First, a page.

8 big decisions facing Virginia lawmakers as they debate marijuana legalization

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The marijuana legalization debate moved into the mainstream of Virginia politics this week when Gov. Ralph Northam announced he’ll propose legislation in January allowing recreational use of the drug.

As lawmakers begin to seriously consider what a legal marijuana market might look like in Virginia, here’s a preview of some of the looming policy decisions identified by Virginia’s Joint Legislative Audit & Review Commission, which recently released a 200-page report on the issue.

1. Should past weed convictions be expunged?

Uneven enforcement of marijuana laws has been a primary driver in the push for legalization here. The report’s authors found Black Virginians were 3.5 times more likely to be arrested for simple possession than Whites despite using the drug at the same rates.

Many states that have already legalized the drug have also allowed expungement of past convictions that are no longer crimes, namely simple possession by an of-age adult, and Virginia’s study concluded that expunging past convictions would go far to address racial inequality associated with marijuana enforcement by lifting barriers to employment and housing.

The reviewers cautioned that the process should be automatic and not subject to additional limitations, citing experience in Illinois where lawmakers limited expungement to possession of less than 30 grams that were not committed in conjunction with a violent offense — rules they said ended up being cumbersome to administer.

2. How will police handle driving-while-intoxicated offenses?

The review predicts that legalization wouldn’t substantially impact law enforcement workloads one way or the other, finding that few departments prioritize marijuana investigations and estimating that statewide officers spend less than a tenth of a percent of their time on the issue.

But more widespread use of the drug does raise questions about how to enforce driving while intoxicated laws, according to the report, which notes that, unlike with alcohol, there’s no way to scientifically measure impairment because blood tests for THC content are considered unreliable. (The report notes marijuana use is increasing already and the state will have to deal with the issue with or without legalization.)

They suggest the issue could be addressed with drug recognition training, which few officers currently have. They also suggested new laws discouraging consumption in cars by prohibiting use and open containers in passenger areas.

3. Should the state try to stop big corporations from dominating the market?

Some lawmakers have expressed a desire to keep big, out-of-state companies from dominating the new market. The report says Virginia could discourage the trend by prohibiting single companies from holding cultivation, processing and retail licenses.

The trade-off, researchers wrote, would be a less efficient marketplace with slightly higher prices. But more expensive products wouldn’t necessarily be a bad thing, they said, because higher prices would help keep products away from youth users and discourage overconsumption.

They also suggested the state could encourage small businesses to join the marketplace by allowing unlimited licenses for small producers, who could sell their own products, functioning like breweries do today (minus the onsite consumption).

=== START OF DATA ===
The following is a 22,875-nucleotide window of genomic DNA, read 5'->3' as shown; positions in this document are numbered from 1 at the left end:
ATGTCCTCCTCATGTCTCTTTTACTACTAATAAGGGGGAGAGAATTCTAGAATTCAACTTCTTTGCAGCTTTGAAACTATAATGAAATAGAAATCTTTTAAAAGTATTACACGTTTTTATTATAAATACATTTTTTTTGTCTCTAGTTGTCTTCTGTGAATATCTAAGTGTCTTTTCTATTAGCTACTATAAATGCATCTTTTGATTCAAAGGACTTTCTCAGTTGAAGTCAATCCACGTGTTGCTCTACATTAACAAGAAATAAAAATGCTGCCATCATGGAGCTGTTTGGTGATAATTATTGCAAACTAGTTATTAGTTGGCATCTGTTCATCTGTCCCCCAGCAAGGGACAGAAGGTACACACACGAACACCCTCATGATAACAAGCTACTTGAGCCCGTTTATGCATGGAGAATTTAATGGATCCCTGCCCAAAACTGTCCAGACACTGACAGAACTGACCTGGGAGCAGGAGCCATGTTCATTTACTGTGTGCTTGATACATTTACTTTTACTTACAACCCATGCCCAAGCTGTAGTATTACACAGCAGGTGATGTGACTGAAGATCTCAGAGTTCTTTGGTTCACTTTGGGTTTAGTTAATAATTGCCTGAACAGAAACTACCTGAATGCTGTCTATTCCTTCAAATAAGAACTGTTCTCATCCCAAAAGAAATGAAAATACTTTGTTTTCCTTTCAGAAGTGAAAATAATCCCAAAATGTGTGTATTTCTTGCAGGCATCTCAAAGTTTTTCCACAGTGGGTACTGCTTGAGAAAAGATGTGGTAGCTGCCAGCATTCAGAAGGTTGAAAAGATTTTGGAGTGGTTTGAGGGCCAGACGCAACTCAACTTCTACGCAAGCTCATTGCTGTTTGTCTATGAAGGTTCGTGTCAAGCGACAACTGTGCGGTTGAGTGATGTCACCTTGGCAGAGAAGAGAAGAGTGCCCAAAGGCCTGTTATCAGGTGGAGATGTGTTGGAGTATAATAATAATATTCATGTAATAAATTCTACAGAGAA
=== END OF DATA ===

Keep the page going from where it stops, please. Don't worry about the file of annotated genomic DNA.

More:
4. Should business owners with past marijuana convictions get a leg up?

Again, lawmakers have said equity will be a key focus as they pursue legalization. One area researchers have looked at is ways to make sure the industry isn’t dominated by White men, as surveys show it has been in other states.

They wrote that no state has so far succeeded on this front and Virginia likely would not be able to set aside licenses or incentives for Black applicants under Virginia law. But they said the state could try to work around that limitation by targeting policies like reduced license fees, business startup financing and mentorship to people with past marijuana convictions who live in areas that have historically seen a high number of arrests.

They note it wouldn’t be a perfect solution, observing the policies would make a wealthy college grad in a gentrifying area eligible for the same benefits as “a high school graduate from a low-income neighborhood.”

5. How high should the tax rate be and how should the state spend it?

The report recommends the state impose a tax on sales of between 25 and 30 percent, which the authors say is in line with other states, isn’t so high that the legal market wouldn’t be able to compete with the black market and would eventually generate upward of $300 million a year.

They said the state should also consider higher taxes on more highly processed products, like edibles, which are easier to consume and more potent than the plant’s flower.

When it comes to spending that money, they write that broadly earmarking it for “large programs like education could help fill budget gaps but would have little impact on any individual community.” On the other hand, they suggest spending it on targeted social equity programs could help address historical harms of the war on drugs, by, for instance, creating a community reinvestment grant fund or dedicating it to high-poverty school districts.

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